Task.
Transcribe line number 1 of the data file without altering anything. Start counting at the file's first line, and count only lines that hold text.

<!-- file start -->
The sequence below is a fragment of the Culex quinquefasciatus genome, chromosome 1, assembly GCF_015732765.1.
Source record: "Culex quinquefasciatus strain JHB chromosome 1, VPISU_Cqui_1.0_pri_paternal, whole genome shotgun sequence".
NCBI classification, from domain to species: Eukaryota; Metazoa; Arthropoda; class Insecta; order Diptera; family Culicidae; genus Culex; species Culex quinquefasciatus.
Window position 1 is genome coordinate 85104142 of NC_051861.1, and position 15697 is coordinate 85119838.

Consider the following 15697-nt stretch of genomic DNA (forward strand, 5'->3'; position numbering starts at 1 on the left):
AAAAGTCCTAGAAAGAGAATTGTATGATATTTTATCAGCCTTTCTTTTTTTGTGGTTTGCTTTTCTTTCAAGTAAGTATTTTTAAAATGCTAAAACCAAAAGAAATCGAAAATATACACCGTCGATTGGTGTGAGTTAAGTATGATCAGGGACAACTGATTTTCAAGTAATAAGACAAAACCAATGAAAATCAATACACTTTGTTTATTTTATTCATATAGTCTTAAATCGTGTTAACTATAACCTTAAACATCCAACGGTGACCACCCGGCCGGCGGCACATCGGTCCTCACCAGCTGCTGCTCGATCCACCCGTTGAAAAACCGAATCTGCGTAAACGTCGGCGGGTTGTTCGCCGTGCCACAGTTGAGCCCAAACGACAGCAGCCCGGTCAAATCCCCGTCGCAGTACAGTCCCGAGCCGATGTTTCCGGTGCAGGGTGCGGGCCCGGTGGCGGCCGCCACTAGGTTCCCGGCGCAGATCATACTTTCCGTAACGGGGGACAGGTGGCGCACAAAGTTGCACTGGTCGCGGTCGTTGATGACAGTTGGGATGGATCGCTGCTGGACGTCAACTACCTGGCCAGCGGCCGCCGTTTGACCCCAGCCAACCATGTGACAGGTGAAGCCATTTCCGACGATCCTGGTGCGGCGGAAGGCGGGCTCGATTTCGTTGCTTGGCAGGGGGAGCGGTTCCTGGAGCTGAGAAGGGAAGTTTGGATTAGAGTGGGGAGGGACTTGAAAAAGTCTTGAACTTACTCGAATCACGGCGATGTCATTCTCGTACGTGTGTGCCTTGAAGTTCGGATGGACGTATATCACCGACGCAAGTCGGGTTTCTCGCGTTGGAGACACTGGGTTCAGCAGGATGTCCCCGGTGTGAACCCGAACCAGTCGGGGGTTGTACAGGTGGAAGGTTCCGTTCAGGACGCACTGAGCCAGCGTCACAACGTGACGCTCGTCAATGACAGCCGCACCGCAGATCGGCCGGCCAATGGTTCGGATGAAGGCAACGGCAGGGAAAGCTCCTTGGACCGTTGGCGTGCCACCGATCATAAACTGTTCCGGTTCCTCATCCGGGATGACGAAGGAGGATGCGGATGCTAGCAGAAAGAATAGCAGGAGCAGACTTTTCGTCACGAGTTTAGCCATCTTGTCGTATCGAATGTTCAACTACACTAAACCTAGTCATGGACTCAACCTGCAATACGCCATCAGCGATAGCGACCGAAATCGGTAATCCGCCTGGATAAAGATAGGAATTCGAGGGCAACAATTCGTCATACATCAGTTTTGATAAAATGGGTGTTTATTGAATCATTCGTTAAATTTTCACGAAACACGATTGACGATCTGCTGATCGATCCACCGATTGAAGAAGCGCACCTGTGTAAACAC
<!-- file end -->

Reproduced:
The sequence below is a fragment of the Culex quinquefasciatus genome, chromosome 1, assembly GCF_015732765.1.